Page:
Perhaps that is why Hines consigns the score to soundtrack status. Most of the 30 or so songs assume the role of musical wallpaper, performed by a band and singers offstage. (The exceptions are the few numbers doled out to the actors, and most notably, to Tony-winning Ann Duquesnay, whose gifts are wasted here as a mama fretting over an ambitious daughter eager to dance her way out of poverty.) Sometimes, a connection is forged between mood and material: "After the Love Has Gone," for instance, comes over the speakers from offstage as a spurned lover played by Michael Balderrama dances his disillusionment.

Most of the time, however, the effect is that of what might be called a spigot musical -- one in which music just sort of gets turned on and off at will.

"The Red Shoes" proves, once again, to be an ill-fitting framework for Broadway. In 1993, a creaky musical of that title, based largely on a 1948 movie, went, by most accounts, to a well-deserved early grave. This time out, the sources seem to be both the film and the ghoulish tale by Hans Christian Andersen about a girl so exhausted by a pair of magical red dancing shoes that she has to have her feet cut off.

In "Hot Feet," the girl's name, Kalimba (Vivian Nixon), is derived from an Earth, Wind & Fire song, just as Victor gets his surname from the song "Serpentine Fire." Imaginatively speaking, this is about as resonant as things get. Hines and Ptah have managed to jury-rig an odd urban plot having to do with how dreams and ambitions can destroy you. Discordant revelations are dropped in indiscriminately, as if twists in the tale have not been reconciled with earlier versions of the script, and histrionic subplots -- such as a dance-off between Kalimba and an aging, Tina Turner-like rival played by Wynonna Smith -- seem only devices for drummed-up conflict.

The essence of the story has Kalimba coming from nowhere to be the star of Victor's dance company. The devil (Allen Hidalgo, going egregiously over the top) apparently controls Victor and wants similar dibs on Kalimba. Strangely, the red shoes don't figure in Kalimba's dancing until she's already a success, and then, putting them on, it all goes bad. Meanwhile, Louie (short for Lucifer) poses as a homeless man and offers the shoes to a younger girl (Samantha Pollino). You still with me? After the younger girl turns down the offer, she's hoisted onto a platform she shares with a larger-than-life Claes Oldenburg version of the shoes.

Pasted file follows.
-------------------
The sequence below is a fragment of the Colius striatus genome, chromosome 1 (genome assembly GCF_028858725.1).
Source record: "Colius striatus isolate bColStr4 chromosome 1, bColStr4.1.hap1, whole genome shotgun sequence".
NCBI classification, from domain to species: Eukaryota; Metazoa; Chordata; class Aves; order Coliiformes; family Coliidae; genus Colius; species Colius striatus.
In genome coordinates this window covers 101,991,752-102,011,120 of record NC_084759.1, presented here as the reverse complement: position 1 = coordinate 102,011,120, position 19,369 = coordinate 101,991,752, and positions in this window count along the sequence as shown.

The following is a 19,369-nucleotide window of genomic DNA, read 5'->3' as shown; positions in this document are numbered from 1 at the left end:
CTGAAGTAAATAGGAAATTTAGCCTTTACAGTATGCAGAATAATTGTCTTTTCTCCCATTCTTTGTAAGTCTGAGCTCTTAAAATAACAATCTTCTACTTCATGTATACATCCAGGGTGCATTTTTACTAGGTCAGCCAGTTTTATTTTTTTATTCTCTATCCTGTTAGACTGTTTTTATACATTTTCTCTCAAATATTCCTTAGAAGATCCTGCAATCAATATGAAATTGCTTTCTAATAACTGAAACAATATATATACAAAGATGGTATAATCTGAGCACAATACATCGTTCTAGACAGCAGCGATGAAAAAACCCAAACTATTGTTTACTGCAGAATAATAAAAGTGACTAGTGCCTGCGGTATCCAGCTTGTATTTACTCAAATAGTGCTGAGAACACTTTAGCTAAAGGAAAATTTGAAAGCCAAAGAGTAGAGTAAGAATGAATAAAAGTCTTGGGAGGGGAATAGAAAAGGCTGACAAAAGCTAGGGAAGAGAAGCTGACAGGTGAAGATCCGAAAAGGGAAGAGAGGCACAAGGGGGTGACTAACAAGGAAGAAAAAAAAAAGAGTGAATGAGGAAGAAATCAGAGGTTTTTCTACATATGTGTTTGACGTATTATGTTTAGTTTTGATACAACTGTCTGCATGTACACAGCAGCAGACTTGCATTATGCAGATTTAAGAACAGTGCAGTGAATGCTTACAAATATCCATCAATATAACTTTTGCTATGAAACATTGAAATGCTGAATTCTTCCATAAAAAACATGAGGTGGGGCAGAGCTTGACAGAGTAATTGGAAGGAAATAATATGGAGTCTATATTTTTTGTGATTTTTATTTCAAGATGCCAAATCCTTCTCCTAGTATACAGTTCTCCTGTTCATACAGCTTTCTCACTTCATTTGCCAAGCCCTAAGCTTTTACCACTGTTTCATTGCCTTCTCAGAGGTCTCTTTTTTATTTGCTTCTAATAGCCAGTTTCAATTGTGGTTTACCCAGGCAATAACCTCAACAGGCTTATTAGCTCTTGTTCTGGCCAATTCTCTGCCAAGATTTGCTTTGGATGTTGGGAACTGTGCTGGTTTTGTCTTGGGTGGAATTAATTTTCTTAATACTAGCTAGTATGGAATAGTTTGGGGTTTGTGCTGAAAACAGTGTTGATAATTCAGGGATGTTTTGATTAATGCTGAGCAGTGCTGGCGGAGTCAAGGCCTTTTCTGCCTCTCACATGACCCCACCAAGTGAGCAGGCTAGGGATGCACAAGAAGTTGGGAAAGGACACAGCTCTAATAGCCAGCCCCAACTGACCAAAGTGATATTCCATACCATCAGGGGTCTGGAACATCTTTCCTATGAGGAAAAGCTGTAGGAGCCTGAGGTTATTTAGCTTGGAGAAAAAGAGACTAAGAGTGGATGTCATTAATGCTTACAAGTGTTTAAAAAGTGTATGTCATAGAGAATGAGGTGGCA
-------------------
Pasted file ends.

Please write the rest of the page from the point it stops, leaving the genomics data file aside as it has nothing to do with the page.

Other stuff happens, too.

A service might be offered by the theater management, in which "Hot Feet" ticket holders submit questions. Here are a few of mine. Why are the outlines of a jet projected onto the set during the dance number "Getaway"? What was the rationale for putting Balderrama's Anthony in a pair of powder-blue slacks and white belt, of the sort my grandpa Sam once wore around the mall in West Palm Beach? And given that the set by James Noone looks like virtually nothing at all, where exactly did that 8 million bucks go?

Nixon, daughter of dancer-choreographer Debbie Allen, seems more suited to ballet than hip-hop, and she and Balderrama, as her lover, generate zero electricity.

If there are any consolations, they are that the show moves at a decent clip, and some of the dancers' acrobatics get the old blood flowing. But they cannot hide the jaw-dropping truth: "Hot Feet" is a serpentine misfire.